The Boonville School District will have to work with a budget shortfall upward of $500,000 for the 2020-21 school year due to the economic impact associated with the COVID-19 pandemic.
The 2020-21 fiscal year starts July 1. The Boonville Board of Education will have to approve a final budget in June. The board held a discussion May 13 regarding the district budget.
The district still has not received about 20% of expected revenue for the 2019-20 fiscal year. The district also is certain revenue sources, such as transportation, will have reductions next year, Superintendent Sarah Marriott said.
“When you have not a significant decrease in expenditures, but you have a significant [unexpected] decrease in revenues, then that results in financial concerns for the current school year,” she said.
The district may end the year deficit spending and may tap budget reserves.
“We hope we can continue to collect revenues as we had anticipated,” Marriott said. “Some of that is just uncertain and we know we are not going to collect [everything].”
The district, therefore, is planning for a $400,000 to at least $500,000 loss for the next year.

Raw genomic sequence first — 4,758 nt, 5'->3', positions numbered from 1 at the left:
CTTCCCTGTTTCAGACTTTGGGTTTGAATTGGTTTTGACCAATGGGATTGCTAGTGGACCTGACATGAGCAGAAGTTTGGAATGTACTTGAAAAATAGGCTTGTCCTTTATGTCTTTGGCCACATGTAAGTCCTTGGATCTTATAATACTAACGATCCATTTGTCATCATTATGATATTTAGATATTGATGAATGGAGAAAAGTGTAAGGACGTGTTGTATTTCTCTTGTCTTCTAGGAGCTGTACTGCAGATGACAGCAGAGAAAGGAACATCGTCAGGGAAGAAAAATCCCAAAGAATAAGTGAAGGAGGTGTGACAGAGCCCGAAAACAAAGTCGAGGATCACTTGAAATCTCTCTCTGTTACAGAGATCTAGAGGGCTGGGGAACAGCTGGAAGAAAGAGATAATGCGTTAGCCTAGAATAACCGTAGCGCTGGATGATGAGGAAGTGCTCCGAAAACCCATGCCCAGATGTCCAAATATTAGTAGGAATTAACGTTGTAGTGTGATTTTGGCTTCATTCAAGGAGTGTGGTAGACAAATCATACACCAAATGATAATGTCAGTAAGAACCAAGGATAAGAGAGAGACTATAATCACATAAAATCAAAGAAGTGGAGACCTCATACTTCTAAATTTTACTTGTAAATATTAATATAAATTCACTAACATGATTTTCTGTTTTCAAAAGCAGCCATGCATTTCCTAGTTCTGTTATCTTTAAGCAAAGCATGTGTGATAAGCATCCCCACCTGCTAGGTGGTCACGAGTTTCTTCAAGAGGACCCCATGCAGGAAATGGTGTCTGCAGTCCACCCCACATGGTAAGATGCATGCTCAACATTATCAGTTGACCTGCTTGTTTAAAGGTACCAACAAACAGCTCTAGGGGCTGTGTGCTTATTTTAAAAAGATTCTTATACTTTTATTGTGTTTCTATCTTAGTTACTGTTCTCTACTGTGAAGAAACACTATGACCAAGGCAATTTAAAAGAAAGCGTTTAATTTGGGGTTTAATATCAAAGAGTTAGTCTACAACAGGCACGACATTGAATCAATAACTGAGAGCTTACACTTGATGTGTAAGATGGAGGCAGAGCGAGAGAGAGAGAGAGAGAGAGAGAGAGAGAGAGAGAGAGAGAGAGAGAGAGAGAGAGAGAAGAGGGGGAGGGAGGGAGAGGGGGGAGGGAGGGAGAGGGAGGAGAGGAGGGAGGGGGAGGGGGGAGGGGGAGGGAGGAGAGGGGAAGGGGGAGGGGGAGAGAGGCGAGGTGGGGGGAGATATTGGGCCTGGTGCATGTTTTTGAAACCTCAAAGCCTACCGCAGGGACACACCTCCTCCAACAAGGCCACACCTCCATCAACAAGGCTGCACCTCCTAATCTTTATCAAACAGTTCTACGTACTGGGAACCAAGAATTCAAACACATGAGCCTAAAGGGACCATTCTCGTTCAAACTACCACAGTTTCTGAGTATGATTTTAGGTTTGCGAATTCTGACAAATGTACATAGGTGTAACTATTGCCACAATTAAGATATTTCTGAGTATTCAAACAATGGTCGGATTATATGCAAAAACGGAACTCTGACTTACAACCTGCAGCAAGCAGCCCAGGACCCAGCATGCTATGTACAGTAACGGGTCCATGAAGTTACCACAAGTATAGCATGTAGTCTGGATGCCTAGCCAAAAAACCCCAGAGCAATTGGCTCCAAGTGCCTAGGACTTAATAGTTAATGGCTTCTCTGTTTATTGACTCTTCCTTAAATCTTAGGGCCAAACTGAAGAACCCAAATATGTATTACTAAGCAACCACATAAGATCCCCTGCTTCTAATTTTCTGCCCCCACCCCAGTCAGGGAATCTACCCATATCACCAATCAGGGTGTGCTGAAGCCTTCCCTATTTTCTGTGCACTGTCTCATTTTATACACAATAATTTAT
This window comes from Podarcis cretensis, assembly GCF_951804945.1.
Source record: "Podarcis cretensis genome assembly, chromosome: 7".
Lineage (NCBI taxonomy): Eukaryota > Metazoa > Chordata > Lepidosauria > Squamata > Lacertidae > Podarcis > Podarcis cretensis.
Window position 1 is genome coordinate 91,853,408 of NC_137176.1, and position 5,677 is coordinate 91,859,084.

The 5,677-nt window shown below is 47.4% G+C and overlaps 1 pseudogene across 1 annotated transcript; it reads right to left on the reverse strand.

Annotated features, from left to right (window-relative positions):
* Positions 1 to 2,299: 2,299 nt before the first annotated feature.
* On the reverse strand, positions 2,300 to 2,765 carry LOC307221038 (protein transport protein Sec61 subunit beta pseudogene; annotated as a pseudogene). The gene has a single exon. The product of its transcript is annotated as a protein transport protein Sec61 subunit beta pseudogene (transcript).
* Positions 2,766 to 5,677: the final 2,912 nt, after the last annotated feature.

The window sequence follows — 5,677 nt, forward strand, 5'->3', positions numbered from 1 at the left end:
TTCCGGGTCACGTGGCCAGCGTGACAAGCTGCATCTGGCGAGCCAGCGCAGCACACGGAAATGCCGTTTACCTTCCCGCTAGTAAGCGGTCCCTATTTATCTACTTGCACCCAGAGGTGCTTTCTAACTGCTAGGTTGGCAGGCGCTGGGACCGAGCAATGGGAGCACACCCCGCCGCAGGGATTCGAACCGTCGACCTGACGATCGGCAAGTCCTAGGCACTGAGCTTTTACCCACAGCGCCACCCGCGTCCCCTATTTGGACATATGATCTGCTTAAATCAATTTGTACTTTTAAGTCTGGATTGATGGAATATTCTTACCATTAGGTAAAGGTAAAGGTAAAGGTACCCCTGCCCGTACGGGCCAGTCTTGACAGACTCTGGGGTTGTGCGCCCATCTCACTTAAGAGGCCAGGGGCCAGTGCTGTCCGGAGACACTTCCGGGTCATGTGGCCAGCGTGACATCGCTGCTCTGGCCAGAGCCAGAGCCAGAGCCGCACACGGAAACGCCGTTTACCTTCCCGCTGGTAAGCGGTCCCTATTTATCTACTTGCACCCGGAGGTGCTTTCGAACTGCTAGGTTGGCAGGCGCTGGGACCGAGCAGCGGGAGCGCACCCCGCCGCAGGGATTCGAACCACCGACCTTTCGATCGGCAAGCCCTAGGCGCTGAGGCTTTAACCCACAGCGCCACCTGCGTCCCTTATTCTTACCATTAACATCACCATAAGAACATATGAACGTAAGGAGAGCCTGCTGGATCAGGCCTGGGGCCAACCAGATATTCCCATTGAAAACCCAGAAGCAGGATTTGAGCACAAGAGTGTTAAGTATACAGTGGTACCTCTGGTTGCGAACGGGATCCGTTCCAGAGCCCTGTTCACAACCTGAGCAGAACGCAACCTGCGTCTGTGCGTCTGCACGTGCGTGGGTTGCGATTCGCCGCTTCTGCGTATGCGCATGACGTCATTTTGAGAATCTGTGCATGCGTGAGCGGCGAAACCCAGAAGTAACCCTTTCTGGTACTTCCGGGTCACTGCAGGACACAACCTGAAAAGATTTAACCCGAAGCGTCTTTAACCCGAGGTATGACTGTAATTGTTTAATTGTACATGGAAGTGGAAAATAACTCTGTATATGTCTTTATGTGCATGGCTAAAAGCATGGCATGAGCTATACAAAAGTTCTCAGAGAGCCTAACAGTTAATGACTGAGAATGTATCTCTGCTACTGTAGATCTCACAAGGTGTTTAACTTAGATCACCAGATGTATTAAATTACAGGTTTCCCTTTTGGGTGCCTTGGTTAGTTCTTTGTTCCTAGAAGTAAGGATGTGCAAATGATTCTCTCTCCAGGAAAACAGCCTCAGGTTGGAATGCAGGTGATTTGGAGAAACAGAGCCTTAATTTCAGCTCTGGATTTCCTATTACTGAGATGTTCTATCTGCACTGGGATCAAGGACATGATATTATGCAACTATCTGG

“We have taken some proactive measures to offset that a bit,” Marriott said. “There is a careful balance of what we are projecting for revenues.”
The state uses the foundation formula, which uses attendance and other data points to assess how much state funding a district receives. If a hold is placed on the formula, that will have a significant financial impact on the district, Marriott said.
The district also has to be ready for any reductions in property tax revenue.
“[Budgeting] is just very fluid and uncertain at the moment,” Marriott said. “We have spent a significant amount of time trying to develop a budget for Fiscal Year 2021 that we are comfortable with.”
The district was able to reduce utility expenses and temporarily stop purchasing classroom supplies. The district instead has made cleaning supply and other disinfecting material purchases.
The district will receive around $221,000 from the coronavirus relief bill to help offset COVID-19-related purchases. This was included in the 2021 budget, Marriott said.
“That allows us to have a bit of a cushion, however it is very, very minimal,” she said.
The district also has applied for COVID-19 reimbursement funds from the State Emergency Management Agency. SEMA funds are not guaranteed, Marriott said.
Even if the district does receive a reimbursement, it is only for 75% of what was spent, she said.
District personnel still will receive their regular step raises based on years of service, but no changes will be made to district base pay or step raise amounts.
“We are not freezing salaries, currently. That is not the intention,” Marriott said. “We want to go ahead and award those steps, but as far as putting additional money onto the base salary, that is not something we are able to do for the upcoming school year.”